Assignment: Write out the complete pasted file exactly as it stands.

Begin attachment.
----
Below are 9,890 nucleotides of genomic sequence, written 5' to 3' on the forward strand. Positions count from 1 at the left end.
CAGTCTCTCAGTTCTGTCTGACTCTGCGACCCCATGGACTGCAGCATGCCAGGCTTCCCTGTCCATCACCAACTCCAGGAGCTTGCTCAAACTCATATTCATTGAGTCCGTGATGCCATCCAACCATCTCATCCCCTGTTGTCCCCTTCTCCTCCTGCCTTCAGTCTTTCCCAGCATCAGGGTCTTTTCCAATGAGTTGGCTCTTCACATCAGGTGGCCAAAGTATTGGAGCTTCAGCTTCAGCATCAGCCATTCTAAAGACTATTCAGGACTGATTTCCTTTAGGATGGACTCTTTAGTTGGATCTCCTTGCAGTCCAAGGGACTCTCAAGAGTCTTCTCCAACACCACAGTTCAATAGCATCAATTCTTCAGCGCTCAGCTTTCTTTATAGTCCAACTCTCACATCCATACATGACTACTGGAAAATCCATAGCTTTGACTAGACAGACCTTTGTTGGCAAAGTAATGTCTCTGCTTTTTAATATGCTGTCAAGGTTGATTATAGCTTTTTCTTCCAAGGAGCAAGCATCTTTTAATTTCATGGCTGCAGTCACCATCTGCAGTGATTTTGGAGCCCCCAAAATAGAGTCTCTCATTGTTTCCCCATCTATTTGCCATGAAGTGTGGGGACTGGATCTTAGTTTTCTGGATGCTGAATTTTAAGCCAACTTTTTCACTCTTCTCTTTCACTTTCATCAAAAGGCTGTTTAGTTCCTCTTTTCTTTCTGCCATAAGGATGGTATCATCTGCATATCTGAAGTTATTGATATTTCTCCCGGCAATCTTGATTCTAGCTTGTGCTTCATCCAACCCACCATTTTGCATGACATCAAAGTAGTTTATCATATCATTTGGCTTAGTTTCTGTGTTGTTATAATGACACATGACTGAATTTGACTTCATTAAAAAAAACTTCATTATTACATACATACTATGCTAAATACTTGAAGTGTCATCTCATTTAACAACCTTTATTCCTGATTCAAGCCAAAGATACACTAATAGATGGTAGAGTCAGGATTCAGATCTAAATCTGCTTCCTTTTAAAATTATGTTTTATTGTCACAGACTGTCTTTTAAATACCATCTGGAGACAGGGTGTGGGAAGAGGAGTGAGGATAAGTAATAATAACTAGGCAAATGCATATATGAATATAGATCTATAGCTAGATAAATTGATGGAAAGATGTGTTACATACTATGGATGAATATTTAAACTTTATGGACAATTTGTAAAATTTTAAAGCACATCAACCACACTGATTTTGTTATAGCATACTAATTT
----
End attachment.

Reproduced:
Below are 9,890 nucleotides of genomic sequence, written 5' to 3' on the forward strand. Positions count from 1 at the left end.
CAGTCTCTCAGTTCTGTCTGACTCTGCGACCCCATGGACTGCAGCATGCCAGGCTTCCCTGTCCATCACCAACTCCAGGAGCTTGCTCAAACTCATATTCATTGAGTCCGTGATGCCATCCAACCATCTCATCCCCTGTTGTCCCCTTCTCCTCCTGCCTTCAGTCTTTCCCAGCATCAGGGTCTTTTCCAATGAGTTGGCTCTTCACATCAGGTGGCCAAAGTATTGGAGCTTCAGCTTCAGCATCAGCCATTCTAAAGACTATTCAGGACTGATTTCCTTTAGGATGGACTCTTTAGTTGGATCTCCTTGCAGTCCAAGGGACTCTCAAGAGTCTTCTCCAACACCACAGTTCAATAGCATCAATTCTTCAGCGCTCAGCTTTCTTTATAGTCCAACTCTCACATCCATACATGACTACTGGAAAATCCATAGCTTTGACTAGACAGACCTTTGTTGGCAAAGTAATGTCTCTGCTTTTTAATATGCTGTCAAGGTTGATTATAGCTTTTTCTTCCAAGGAGCAAGCATCTTTTAATTTCATGGCTGCAGTCACCATCTGCAGTGATTTTGGAGCCCCCAAAATAGAGTCTCTCATTGTTTCCCCATCTATTTGCCATGAAGTGTGGGGACTGGATCTTAGTTTTCTGGATGCTGAATTTTAAGCCAACTTTTTCACTCTTCTCTTTCACTTTCATCAAAAGGCTGTTTAGTTCCTCTTTTCTTTCTGCCATAAGGATGGTATCATCTGCATATCTGAAGTTATTGATATTTCTCCCGGCAATCTTGATTCTAGCTTGTGCTTCATCCAACCCACCATTTTGCATGACATCAAAGTAGTTTATCATATCATTTGGCTTAGTTTCTGTGTTGTTATAATGACACATGACTGAATTTGACTTCATTAAAAAAAACTTCATTATTACATACATACTATGCTAAATACTTGAAGTGTCATCTCATTTAACAACCTTTATTCCTGATTCAAGCCAAAGATACACTAATAGATGGTAGAGTCAGGATTCAGATCTAAATCTGCTTCCTTTTAAAATTATGTTTTATTGTCACAGACTGTCTTTTAAATACCATCTGGAGACAGGGTGTGGGAAGAGGAGTGAGGATAAGTAATAATAACTAGGCAAATGCATATATGAATATAGATCTATAGCTAGATAAATTGATGGAAAGATGTGTTACATACTATGGATGAATATTTAAACTTTATGGACAATTTGTAAAATTTTAAAGCACATCAACCACACTGATTTTGTTATAGCATACTAATTT